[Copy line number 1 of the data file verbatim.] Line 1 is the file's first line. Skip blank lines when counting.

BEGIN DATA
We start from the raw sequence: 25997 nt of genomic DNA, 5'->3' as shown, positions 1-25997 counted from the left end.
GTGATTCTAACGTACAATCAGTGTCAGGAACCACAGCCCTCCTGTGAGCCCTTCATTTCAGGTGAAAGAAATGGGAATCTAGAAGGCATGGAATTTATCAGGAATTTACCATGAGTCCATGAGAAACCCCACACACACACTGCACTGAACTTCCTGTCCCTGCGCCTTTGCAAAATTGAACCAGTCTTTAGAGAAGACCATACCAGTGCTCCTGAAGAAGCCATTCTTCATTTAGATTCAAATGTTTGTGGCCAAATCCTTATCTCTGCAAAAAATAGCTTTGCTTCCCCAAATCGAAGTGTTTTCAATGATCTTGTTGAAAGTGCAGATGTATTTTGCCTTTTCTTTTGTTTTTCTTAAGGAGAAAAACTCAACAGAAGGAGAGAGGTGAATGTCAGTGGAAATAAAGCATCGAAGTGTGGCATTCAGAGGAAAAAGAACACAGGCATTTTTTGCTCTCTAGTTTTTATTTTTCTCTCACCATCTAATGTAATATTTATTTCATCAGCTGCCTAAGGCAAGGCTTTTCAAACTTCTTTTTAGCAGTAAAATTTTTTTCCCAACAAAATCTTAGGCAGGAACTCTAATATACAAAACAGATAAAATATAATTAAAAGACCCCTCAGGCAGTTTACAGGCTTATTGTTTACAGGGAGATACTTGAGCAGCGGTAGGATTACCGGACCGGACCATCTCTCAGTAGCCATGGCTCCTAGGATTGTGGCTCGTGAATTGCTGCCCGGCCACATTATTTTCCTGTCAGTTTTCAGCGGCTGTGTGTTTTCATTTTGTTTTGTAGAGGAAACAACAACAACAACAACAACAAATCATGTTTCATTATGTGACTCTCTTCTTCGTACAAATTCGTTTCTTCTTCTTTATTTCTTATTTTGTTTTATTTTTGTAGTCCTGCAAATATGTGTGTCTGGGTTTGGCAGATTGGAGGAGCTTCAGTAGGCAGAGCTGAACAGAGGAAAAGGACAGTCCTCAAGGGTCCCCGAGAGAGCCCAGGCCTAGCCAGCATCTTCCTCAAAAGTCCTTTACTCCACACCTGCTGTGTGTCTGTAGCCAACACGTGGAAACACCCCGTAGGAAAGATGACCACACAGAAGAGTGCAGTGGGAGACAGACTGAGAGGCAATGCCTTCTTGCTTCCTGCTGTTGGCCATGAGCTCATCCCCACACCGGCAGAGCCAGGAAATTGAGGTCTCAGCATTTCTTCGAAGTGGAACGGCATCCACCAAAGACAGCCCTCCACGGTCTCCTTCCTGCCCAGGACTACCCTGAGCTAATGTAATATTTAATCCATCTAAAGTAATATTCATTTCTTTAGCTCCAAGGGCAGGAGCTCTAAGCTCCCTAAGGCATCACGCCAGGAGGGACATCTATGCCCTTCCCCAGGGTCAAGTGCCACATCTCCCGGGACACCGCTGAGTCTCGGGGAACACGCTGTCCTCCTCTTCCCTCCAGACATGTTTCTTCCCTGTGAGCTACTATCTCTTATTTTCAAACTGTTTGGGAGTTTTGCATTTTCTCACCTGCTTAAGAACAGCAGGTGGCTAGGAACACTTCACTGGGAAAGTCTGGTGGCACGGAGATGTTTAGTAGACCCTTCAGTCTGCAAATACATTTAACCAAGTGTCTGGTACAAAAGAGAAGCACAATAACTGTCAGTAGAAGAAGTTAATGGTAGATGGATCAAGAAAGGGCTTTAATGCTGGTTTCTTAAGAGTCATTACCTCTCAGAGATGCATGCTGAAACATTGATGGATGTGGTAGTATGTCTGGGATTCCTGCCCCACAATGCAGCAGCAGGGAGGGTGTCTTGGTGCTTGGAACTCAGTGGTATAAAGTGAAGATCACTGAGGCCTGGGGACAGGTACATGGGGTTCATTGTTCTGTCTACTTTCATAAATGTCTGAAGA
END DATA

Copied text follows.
We start from the raw sequence: 25997 nt of genomic DNA, 5'->3' as shown, positions 1-25997 counted from the left end.